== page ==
Back when there was around a thousand of us, the 'blog community' encouraged people to get blogging. Now with 60,000 of us and growing exponentially, there's alot less popularity to go around. The A-list of Webloggers are those who gained their popularity before the Blogger flood and will keep surfacing to the top of the lists, and will continue to be the ones mentioned when the media does a feature story on the phenomenon. The new blogs will need to offer something worthwhile on a continuing basis in order to gain that kind of attention. I don't feel that any blog who's sole purpose is to become popular will ever do so. Riothero may have started that way, but his site evolved into Mark's constant need to express himself, which isn't the same as a constant need for attention. He also does what a weblog should do - log what one sees on the web.
Blogging is publishing, whatever some people might say, and if you aren't providing something more than constant posts about how tired you are, you'll never get noticed. Which is fine if all you want to do is post how you feel. The real world thing about blogging is the fact that when you do comment on something worth your opinion, people do notice. When you share a piece of knowledge you found with your readers, and your readers find it valuable, not only does your readership go up, but so does your interaction with them. Since most blog readers are bloggers, they'll share that knowledge with their readers, and they'll share their opinion of it. Sometimes it'll be an expert opinion. This is when the Web's information explosion becomes a knowledge flow. Controlled and focused through a few hundred really good blogs.
I am amazed at the quality of design seen in the new blogs.
Every day, I try to check out at least ten blogs I haven't seen before, and while I admit most new ones are rambling journals, almost all of them are light years ahead in style and design of the average non-blog home page.
A lot of bloggers are complaining about the quality and content of the flood of blogs, but are missing the point that the Web is becoming a more amazing place every day. While some are afraid that the kids are ruining everything, others are noticing the improving trend. Read wetlog's interview with Zeldman for one opinion. Zeldman says: "More and more sites are better written, better structured, better programmed - better focused. Sites are crisper and more purposeful."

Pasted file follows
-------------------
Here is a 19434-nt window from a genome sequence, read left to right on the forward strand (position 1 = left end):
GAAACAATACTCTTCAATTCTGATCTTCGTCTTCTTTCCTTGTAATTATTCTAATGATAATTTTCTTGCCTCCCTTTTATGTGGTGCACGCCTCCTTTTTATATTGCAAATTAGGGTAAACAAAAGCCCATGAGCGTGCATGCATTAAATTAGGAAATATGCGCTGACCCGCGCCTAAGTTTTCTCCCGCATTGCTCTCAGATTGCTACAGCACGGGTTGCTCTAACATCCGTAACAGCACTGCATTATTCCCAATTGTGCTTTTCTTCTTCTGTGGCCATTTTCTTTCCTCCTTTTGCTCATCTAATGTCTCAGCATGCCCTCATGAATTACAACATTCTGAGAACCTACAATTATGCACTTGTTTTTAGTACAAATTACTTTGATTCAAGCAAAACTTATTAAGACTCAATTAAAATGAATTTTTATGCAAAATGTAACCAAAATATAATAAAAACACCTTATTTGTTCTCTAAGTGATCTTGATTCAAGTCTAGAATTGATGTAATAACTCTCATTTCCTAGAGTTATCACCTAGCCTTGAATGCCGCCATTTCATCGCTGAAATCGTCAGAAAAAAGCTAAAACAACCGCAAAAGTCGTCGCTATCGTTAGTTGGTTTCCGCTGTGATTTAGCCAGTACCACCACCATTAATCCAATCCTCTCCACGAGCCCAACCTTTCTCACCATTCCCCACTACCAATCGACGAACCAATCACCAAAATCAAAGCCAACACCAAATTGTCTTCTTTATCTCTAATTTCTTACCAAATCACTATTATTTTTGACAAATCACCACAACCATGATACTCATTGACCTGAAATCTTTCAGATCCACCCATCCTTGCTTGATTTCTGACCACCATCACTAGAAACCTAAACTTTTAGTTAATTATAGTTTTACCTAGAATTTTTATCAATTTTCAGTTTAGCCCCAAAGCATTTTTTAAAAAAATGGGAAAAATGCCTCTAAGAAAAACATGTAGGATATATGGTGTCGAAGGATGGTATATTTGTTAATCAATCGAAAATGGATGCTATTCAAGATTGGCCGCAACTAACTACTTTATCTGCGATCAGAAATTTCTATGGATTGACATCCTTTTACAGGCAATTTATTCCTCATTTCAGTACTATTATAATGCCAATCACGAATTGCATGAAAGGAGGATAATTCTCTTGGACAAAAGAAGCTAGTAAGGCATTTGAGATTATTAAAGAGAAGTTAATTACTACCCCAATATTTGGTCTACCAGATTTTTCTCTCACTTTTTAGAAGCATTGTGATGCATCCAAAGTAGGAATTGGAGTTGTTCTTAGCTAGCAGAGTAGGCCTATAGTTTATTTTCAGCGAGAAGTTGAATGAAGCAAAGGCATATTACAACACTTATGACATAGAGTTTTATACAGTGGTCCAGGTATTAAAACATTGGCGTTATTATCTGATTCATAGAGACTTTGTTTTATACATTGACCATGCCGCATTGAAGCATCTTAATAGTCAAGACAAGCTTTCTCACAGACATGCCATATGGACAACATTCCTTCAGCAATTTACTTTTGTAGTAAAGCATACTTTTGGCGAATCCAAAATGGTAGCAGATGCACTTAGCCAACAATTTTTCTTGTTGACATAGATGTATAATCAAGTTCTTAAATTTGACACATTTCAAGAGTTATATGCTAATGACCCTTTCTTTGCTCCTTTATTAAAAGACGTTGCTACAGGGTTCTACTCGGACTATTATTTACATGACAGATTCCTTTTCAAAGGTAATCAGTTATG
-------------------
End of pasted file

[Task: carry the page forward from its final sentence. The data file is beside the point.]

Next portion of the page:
Getting tired of all this American election news? Go to Canada and read NuBlogs Political "interactivity", a review of a newspapers review of Canadian Political sites. Nublog offers two obvious things to do on a political Web site.
Here's a few good articles on the 'ballot interface' issue.
- Why Usability Testing Matters --Florida County Ballot Design Raises Questions about Election 2000. Ballot designer, a Democrat, wonders why nobody told her about the problems in advance -- the answer is that she simply showed a sample to voters, she did not ask them to use the samples.
- Good Experience talks about voter experience and comments on the above article.
- Dan Bricklin on Ballot Usability Great analysis of the problem and some good links.
- lake effect, who supplied the above link as has some comments and links on punch-card error due to 'hanging chad'.
Dewey Defeats Truman!
I don't know about the rest of the states, but here in Chicago and Evanston, the polls have really long lines. I waited about an hour this morning. So don't try to slip in after work just before they close. A women with two toddlers waiting for husband outside my polling place was doing an informal exit poll - Gore by a landslide.
Sept - Oct 01